A Royal Australian Air Force C-130J Hercules from No. 37 Squadron delivered essential cargo from mainland Australia to Lord Howe Island on September 19, after the regular maritime resupply shipment to the island was interrupted.
CAPTION: RAAF mobile air load team aviators from No 22 Squadron load LPG tanks into a C-130J Hercules at Port Macquarie, New South Wales, bound for Lord Howe Island. Story by Flight Lieutenant Bronwyn Marchant. Photo by Leading Aircraftman Chris Tsakisiris.
The request for ADF support was made after concerns were raised that goods would perish and supplies on the island would be depleted before the next scheduled delivery.
The C-130J left RAAF Base Richmond for Port Macquarie, where it was made ready to go with support from No. 22 Squadron.
No. 22 Squadron provided assistance receiving and preparing more than five tonnes of food and provisions, before the aircraft made the hour-long journey east to Lord Howe Island.
No. 37 Squadron loadmaster Flight Sergeant Karl Penny said it was a demonstration of the ADF’s commitment to assisting the civilian community in both emergency and non-emergency situations.
“Unfortunately the ship that resupplies Lord Howe Island was interrupted for quarantine, so our aircraft was able to bring in the supplies that the community desperately needed,” Flight Sergeant Penny said.
“In total we delivered about 11,500 pounds, or just over five tonnes, of day-to-day provisions, including fresh fruit, vegetables and LPG, which is the primary gas supply required for cooking.
“The decision to transport the LPG wasn’t made lightly as normally it cannot be carried by air, and so what might seem like a simple task took a lot of stringent planning, approvals and checks to ensure the load was safe to fly.
“Being able to assist the community with basic needs such as food and gas is one of the most rewarding parts of the job, so it was great to see the appreciation from the community at Lord Howe Island, waving and lining the runway to see us arrive.”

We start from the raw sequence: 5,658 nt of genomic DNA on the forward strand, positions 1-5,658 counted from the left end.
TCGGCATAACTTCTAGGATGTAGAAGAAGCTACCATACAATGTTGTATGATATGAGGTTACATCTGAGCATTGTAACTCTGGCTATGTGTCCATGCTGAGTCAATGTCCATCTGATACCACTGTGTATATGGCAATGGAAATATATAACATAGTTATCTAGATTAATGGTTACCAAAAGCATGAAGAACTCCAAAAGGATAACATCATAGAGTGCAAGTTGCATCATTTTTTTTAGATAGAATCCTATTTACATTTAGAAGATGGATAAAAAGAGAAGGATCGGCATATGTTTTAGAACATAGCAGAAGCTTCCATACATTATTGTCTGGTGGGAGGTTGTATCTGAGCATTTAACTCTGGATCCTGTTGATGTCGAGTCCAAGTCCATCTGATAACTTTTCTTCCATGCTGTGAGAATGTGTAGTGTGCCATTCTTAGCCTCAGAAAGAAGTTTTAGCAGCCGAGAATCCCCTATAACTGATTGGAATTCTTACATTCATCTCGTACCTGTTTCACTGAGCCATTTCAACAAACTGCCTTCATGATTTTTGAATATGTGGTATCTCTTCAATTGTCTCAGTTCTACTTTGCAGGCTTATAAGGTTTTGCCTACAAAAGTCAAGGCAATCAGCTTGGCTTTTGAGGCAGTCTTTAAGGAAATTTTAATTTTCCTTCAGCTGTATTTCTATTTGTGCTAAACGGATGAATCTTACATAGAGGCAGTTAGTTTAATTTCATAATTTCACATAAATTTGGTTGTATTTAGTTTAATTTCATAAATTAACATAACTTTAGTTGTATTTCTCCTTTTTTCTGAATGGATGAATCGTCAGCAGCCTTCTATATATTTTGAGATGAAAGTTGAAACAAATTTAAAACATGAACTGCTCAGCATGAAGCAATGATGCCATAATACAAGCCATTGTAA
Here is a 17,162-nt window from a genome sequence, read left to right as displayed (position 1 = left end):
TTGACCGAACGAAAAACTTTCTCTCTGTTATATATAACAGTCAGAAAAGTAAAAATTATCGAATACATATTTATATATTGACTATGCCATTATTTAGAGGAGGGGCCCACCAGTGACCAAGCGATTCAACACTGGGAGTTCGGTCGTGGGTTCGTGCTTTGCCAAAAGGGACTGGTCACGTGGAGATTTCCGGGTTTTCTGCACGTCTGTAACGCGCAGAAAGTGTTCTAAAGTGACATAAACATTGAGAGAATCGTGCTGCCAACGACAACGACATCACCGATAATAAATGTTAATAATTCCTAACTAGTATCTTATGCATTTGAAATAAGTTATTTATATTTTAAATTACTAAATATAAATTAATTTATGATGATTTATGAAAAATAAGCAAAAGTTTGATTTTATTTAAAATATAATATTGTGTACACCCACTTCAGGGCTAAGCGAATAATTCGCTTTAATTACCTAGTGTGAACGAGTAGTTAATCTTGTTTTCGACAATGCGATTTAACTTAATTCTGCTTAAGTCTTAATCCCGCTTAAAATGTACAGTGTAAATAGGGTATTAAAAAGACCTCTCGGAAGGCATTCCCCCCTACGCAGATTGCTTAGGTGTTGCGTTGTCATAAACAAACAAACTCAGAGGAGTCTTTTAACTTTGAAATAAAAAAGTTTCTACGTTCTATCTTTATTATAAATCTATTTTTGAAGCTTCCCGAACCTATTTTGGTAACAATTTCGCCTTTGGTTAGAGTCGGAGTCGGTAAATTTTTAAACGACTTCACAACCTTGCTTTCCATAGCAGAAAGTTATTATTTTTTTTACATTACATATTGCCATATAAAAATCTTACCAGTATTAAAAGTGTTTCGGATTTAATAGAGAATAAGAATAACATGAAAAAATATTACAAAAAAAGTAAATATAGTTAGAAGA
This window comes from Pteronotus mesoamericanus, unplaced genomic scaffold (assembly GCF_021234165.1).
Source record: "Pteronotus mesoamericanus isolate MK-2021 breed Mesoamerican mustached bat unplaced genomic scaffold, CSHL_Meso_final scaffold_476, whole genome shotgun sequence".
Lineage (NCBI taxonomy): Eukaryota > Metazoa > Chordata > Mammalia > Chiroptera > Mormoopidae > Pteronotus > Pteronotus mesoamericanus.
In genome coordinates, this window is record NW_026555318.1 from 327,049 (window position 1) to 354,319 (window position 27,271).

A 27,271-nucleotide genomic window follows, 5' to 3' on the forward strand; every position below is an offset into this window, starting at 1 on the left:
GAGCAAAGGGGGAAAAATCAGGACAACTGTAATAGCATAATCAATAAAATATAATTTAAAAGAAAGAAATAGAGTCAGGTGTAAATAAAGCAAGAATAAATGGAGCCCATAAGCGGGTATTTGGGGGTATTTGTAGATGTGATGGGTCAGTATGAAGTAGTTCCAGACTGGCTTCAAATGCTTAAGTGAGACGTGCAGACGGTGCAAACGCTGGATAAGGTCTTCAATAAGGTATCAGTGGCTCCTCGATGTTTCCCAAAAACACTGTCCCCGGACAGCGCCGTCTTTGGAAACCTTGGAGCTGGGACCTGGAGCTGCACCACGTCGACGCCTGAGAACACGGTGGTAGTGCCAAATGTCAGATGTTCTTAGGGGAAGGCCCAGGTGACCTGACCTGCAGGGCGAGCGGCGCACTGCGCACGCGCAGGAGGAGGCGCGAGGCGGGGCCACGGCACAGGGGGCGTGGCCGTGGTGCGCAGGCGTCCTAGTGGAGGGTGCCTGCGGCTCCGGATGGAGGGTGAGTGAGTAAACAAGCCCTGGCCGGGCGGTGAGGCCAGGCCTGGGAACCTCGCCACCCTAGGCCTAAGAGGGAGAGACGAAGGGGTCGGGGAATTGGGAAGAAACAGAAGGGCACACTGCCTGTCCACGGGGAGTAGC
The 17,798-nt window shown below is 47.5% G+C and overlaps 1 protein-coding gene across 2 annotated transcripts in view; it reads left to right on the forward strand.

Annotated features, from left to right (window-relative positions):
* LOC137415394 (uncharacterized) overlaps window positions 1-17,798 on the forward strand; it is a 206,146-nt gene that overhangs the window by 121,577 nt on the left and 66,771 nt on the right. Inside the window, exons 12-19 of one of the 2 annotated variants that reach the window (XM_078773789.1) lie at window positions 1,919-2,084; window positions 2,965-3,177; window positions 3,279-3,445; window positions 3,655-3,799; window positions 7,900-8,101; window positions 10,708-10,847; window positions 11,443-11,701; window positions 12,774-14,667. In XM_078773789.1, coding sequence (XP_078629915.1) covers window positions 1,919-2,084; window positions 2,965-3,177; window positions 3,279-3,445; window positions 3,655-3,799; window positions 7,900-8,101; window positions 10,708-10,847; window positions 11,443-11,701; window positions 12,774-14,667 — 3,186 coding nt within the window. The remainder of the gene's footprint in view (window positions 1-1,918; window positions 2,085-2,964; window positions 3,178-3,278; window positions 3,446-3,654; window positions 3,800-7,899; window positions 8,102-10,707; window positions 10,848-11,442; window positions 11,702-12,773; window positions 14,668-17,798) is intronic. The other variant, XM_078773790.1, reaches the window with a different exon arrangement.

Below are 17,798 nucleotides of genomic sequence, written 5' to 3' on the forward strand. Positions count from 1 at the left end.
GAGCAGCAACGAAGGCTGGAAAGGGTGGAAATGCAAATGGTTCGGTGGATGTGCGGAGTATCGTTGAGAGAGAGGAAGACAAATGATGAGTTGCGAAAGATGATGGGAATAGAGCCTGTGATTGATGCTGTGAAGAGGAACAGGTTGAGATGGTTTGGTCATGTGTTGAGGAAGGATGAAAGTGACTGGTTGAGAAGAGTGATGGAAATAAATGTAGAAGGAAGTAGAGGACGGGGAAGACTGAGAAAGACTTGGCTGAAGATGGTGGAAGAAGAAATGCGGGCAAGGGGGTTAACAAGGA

Landing on the island’s short 886-metre runway also provides the C-130J crews with useful training.
Landing on short, remote runways develops the crew’s skills and confidence to operate on similarly difficult runways across the Indo-Pacific, ensuring they can reliably deliver Australian support to regional partners and remote communities that might experience challenges, such as environmental disasters.
No. 37 Squadron pilot Flying Officer Jordan Gibb said the resupply helped ensure the crews were prepared and ready to respond to emergencies leading up to the high-risk weather season.
“The C-130J was best suited to this task due to its short take-off and landing performance on marginal strips, such as at Lord Howe Island, as well as its ability to lift large amounts of cargo at a moment’s notice,” Flying Officer Gibb said.
“Flying at Lord Howe Island comes with unique challenges due mainly to the environmental factors, such as the orographic lifting and the wind that comes across the island, creating a lot of turbulence.
“These conditions make it quite difficult to approach the runway, so it required more in-depth planning as a crew before take-off, which has helped me with my development as a co-pilot.”